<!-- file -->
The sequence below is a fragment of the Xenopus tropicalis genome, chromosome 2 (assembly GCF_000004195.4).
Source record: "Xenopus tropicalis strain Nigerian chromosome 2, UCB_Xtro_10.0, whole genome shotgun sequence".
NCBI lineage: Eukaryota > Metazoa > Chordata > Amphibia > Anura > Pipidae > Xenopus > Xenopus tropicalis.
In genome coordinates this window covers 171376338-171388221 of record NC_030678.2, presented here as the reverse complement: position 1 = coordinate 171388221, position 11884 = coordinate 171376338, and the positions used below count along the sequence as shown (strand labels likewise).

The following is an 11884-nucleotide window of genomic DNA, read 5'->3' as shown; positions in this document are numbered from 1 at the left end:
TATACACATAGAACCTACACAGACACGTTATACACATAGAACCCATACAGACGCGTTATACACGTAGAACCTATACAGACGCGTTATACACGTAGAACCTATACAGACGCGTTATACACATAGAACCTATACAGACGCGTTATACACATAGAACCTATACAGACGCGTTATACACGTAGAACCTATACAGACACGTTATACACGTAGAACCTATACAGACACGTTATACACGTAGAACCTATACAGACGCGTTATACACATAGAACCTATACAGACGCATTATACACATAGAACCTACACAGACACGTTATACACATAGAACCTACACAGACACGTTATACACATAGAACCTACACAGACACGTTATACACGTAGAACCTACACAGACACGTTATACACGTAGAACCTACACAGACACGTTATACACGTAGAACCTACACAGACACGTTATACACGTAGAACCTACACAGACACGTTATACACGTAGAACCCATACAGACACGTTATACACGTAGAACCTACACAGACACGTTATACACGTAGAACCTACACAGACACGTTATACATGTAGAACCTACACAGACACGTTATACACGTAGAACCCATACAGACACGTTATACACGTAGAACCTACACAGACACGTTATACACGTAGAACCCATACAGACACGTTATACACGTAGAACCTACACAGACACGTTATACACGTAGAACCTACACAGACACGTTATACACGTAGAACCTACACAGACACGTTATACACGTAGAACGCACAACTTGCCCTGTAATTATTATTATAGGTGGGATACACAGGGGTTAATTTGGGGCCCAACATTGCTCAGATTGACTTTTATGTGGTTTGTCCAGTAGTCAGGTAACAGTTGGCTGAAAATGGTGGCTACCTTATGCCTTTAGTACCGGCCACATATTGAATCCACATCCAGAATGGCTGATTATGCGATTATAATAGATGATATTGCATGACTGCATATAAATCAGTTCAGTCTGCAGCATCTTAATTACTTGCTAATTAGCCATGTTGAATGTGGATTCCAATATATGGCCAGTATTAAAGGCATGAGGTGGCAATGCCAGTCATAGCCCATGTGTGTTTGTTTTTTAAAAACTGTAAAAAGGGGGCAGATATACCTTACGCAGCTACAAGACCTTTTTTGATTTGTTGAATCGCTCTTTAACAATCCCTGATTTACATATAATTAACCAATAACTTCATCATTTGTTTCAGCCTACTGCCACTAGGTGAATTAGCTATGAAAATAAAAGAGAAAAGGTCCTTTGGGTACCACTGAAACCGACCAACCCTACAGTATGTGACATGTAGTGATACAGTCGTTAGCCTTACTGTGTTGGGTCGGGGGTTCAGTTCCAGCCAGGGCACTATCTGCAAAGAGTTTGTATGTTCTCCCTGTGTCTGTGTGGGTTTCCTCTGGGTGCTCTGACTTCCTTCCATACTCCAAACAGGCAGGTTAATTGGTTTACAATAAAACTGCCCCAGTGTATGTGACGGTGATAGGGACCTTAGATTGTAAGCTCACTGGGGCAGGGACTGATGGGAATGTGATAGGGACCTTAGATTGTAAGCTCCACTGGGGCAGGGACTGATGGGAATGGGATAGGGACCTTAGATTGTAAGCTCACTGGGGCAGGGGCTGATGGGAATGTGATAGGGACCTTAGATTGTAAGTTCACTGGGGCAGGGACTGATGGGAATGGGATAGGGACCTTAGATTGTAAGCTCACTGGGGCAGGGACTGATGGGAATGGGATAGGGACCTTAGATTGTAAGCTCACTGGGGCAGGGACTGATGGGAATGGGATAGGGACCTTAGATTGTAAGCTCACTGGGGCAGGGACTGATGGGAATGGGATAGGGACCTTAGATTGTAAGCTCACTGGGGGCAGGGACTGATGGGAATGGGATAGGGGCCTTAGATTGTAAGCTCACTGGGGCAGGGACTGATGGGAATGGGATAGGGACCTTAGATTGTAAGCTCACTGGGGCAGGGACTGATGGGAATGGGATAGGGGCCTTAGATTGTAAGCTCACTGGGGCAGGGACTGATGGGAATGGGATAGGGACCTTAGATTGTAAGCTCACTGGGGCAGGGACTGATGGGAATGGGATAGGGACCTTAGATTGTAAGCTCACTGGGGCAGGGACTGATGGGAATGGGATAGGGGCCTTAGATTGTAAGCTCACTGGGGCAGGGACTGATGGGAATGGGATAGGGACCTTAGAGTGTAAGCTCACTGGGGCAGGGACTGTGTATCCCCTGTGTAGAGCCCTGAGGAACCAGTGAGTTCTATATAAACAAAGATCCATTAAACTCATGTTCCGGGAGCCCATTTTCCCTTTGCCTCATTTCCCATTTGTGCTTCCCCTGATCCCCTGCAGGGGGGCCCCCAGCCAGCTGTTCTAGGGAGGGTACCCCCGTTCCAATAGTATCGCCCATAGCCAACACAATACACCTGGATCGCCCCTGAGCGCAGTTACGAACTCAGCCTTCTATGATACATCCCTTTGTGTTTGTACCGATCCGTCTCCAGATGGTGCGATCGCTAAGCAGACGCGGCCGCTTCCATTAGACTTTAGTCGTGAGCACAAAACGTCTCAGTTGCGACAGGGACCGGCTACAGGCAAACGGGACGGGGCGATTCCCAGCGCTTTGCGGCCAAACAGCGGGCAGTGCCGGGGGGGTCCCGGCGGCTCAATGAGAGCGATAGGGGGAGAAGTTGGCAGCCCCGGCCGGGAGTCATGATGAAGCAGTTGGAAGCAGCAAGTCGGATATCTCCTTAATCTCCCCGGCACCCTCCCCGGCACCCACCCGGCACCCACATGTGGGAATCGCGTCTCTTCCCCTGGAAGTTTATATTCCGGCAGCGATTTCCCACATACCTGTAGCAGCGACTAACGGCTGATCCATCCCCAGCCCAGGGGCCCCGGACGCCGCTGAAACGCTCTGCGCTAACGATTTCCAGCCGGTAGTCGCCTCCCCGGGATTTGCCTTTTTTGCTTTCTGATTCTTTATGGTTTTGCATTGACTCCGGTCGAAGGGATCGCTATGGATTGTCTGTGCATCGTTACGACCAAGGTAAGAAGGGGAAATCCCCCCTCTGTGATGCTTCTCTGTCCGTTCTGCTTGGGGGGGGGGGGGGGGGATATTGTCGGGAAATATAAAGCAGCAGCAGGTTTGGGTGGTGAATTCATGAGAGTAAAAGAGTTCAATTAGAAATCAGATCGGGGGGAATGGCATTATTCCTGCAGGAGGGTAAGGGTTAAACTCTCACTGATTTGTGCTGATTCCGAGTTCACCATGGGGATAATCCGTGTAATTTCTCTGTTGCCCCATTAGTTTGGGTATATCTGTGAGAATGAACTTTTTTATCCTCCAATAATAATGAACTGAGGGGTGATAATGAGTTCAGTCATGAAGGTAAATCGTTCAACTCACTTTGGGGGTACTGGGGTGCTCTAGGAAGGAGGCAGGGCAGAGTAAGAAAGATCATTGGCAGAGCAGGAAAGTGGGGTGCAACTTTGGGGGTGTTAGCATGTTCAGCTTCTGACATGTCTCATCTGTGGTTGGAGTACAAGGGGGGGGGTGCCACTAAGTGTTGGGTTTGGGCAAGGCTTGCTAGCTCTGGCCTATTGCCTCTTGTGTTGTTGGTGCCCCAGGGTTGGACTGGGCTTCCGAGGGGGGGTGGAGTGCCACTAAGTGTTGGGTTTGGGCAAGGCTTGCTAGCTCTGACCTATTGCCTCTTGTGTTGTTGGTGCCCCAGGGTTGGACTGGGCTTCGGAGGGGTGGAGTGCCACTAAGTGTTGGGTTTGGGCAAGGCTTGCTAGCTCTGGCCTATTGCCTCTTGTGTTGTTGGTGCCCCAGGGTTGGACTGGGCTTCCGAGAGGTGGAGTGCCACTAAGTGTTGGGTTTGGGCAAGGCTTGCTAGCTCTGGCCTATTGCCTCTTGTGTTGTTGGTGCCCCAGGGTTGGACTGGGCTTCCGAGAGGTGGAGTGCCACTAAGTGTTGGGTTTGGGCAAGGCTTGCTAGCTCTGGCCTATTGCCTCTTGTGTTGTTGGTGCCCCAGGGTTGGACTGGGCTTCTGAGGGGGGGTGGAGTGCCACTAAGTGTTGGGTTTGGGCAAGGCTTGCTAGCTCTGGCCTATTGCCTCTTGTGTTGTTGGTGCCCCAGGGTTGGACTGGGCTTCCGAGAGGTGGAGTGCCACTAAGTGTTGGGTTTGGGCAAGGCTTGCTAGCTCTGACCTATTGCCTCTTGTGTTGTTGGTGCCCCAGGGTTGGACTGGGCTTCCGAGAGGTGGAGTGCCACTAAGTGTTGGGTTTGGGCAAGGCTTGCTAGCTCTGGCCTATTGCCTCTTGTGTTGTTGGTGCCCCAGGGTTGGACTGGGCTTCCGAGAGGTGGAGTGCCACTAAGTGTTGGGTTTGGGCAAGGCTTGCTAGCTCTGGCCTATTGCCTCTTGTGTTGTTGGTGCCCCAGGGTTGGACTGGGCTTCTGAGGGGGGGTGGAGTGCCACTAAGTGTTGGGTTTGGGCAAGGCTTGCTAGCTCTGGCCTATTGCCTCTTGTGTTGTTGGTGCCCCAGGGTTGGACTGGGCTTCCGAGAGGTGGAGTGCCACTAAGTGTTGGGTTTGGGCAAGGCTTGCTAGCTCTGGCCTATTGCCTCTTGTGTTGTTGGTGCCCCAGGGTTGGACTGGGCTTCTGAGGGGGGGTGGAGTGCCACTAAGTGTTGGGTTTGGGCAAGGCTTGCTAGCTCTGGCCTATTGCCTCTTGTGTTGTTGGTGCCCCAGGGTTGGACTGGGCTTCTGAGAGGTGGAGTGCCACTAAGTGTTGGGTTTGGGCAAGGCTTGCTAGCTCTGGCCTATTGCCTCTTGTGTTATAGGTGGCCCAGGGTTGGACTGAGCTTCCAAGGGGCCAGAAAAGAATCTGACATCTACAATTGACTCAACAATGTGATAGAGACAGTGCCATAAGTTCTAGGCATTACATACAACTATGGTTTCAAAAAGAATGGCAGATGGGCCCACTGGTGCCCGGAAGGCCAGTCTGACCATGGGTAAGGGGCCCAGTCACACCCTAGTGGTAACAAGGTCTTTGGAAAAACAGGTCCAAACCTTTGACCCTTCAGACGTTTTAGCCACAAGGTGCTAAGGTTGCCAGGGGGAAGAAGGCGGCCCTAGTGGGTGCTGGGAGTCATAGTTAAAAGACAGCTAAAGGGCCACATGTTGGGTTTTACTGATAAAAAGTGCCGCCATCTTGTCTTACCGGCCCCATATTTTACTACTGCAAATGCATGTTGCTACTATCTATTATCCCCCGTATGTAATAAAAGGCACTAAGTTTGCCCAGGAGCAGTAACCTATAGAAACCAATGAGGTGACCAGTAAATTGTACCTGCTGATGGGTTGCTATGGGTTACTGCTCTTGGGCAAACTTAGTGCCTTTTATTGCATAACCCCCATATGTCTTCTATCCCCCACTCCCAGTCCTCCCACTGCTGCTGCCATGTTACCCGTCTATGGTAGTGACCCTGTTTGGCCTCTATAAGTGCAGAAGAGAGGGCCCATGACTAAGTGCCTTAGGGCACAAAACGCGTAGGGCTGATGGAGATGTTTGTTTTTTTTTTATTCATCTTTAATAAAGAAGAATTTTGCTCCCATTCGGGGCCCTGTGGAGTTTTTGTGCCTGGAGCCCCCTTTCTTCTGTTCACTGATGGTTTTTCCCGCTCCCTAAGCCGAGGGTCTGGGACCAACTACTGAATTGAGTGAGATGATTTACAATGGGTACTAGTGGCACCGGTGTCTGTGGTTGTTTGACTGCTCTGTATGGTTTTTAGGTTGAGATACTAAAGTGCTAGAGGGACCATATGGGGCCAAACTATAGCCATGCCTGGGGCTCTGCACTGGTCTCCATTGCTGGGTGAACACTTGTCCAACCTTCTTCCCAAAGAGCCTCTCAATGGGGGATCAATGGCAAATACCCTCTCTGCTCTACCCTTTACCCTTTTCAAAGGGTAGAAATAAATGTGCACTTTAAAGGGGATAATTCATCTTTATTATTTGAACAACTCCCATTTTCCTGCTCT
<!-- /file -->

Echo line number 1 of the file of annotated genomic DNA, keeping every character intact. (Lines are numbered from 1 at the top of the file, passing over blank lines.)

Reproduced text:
The sequence below is a fragment of the Xenopus tropicalis genome, chromosome 2 (assembly GCF_000004195.4).